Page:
Al Jazeera Close Up

Mexico’s Missing Sons | Close Up

The brave women tracking their missing loved ones.

On July 14, 2014, teacher Mirna Nereida received terrible news: Her son Roberto had gone missing – an all too common occurrence in the ultra-violent drug trafficking heartland of Sinaloa in northern Mexico where she lives.

With the police refusing to help, Mirna set off on a desperate mission to find her son, dead or alive. Gathering up family members and friends and armed with machetes and shovels, she began scouring the Sinaloan countryside for possible clandestine graves.

Finally, in August 2017, after three years of searching, she found Roberto’s body in an unmarked grave on a deserted hill-top.

This heartbreaking experience led her to establish a support group and search bloc called Las Rastreadoras del Fuerte – or The Women Trackers of El Fuerte. Since then, more than 100 women have joined the group, all hoping to find their missing loved ones, who they refer to as “treasures”. To date, the women have located more than 200 missing people.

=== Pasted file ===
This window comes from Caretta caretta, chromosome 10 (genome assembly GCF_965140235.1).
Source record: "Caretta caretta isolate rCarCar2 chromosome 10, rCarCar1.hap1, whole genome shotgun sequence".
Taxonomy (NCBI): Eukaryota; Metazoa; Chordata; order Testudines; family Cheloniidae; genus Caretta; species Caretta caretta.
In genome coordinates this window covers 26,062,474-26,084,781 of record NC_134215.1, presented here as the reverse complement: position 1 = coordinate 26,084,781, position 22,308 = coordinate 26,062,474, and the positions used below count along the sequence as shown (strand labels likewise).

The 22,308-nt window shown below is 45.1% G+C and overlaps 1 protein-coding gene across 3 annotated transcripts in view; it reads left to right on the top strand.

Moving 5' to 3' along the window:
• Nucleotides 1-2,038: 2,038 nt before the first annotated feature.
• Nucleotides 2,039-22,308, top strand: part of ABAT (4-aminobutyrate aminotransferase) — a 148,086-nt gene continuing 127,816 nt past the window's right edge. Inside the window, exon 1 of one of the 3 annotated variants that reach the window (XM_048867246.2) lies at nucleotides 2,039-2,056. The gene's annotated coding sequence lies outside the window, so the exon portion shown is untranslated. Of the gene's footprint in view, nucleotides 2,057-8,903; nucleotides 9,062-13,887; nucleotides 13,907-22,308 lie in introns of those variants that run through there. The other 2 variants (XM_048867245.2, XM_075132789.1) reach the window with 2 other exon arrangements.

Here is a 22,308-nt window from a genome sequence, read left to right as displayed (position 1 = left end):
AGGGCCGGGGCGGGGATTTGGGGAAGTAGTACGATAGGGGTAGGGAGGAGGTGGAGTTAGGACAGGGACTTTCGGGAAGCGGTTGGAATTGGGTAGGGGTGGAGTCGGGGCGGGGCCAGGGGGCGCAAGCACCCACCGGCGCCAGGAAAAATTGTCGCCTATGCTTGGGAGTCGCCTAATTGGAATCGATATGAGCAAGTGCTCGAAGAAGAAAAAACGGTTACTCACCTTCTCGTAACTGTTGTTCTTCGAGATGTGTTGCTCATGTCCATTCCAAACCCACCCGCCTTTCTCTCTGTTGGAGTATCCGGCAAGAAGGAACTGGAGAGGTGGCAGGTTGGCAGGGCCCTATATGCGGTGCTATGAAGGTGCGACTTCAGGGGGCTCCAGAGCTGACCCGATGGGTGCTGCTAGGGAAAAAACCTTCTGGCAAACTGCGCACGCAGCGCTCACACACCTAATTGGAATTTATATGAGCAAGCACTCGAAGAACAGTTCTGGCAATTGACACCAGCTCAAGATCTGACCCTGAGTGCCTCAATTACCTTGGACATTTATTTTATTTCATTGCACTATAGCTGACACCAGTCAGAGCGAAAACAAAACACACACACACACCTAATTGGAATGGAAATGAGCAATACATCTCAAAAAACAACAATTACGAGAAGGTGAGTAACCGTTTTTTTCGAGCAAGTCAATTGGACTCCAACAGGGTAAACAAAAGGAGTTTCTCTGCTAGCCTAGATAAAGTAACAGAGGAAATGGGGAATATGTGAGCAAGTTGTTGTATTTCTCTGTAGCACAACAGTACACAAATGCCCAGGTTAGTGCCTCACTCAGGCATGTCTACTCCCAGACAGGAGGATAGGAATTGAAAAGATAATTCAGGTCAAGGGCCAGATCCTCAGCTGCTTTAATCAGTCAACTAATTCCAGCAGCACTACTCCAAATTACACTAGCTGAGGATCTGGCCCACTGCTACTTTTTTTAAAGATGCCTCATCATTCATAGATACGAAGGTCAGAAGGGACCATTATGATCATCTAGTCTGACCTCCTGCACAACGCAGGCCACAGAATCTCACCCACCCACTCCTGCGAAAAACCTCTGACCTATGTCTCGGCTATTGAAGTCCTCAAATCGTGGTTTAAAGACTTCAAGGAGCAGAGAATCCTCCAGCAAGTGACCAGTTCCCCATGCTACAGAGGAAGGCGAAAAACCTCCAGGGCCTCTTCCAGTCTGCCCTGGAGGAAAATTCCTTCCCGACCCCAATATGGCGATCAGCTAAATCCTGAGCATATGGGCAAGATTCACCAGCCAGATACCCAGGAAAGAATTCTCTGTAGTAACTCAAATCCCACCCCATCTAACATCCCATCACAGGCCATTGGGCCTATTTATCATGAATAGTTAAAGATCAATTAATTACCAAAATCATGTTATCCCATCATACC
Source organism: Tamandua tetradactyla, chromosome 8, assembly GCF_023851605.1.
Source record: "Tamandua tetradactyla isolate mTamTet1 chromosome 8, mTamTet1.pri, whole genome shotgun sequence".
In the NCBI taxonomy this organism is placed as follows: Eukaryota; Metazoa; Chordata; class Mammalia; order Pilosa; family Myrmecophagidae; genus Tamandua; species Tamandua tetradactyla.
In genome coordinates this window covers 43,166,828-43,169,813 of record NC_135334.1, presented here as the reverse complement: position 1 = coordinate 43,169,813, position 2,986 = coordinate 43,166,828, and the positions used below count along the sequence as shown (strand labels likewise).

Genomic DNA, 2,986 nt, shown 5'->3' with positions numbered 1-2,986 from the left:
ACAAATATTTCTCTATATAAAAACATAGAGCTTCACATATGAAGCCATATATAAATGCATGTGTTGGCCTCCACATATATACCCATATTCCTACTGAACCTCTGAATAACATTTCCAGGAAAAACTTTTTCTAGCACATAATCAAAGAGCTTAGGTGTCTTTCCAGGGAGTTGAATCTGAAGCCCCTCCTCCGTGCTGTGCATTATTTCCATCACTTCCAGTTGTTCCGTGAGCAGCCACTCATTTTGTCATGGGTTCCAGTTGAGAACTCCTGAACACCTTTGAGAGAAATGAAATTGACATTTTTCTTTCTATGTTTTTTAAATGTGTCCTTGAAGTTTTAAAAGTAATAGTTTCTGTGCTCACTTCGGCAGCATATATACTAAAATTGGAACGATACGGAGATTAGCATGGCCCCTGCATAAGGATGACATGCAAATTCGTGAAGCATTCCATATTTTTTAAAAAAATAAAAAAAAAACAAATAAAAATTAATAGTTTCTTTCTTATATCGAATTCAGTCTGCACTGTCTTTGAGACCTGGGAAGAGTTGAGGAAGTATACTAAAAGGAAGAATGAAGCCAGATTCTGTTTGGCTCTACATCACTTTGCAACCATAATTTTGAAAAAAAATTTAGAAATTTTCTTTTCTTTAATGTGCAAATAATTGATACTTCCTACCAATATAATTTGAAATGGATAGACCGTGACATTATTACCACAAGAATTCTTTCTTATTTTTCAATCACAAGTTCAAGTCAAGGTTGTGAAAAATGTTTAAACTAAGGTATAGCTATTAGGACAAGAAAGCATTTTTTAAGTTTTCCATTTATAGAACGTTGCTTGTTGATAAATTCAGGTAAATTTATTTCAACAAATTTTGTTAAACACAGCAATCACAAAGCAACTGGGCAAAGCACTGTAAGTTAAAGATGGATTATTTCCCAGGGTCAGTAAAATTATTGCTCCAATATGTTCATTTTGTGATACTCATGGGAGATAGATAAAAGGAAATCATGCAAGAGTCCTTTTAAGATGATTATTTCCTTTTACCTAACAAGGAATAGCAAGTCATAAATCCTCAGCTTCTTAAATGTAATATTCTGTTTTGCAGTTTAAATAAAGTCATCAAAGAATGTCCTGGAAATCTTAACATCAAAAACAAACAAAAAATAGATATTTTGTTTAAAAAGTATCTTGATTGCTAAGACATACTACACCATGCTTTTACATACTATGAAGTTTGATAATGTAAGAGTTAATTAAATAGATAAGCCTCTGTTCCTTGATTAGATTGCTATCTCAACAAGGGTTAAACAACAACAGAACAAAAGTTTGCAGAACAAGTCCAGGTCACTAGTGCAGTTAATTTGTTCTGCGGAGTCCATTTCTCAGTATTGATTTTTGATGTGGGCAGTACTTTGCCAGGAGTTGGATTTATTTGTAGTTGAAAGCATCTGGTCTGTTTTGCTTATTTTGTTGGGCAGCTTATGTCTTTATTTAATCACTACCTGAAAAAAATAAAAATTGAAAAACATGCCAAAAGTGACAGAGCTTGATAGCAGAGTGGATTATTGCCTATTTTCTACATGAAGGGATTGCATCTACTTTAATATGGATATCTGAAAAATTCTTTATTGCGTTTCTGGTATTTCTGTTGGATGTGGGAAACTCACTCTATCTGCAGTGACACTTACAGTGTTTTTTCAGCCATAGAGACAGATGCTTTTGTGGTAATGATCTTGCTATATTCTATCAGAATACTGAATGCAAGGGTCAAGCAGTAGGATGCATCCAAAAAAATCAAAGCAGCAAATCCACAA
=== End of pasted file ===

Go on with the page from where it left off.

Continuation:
Officially, there are approximately 60,000 desaparecidos (or missing people) in Mexico. But unofficially, this number could be double or more. For the authorities, missing people do not exist because no crime has been committed. As Mirna says: “They are neither dead or alive.” Additionally, she says, local police are in cahoots with criminal groups and are often involved in disappearances. Facing great risk in dangerous territory, Mirna, Juana and the brave women Rastreadoras are on their own as they search for their treasures. This is their story.

Director/producer/camera: John Dickie

Associate producer: Diego Ruelas

Coproducer and additional footage: Adrian Gonzalez Robles

Drone operator: Jorge Hernandez

Editor: Hasham Cheema

Translator: Eduardo Cantu

Producer: HyoJin Park

Producer: Ala Alhussan

Executive producer: Andrew Phillips

Special Thanks to all the women of Las Rastreadoras del Fuerte in Los Mochis, Sinaloa.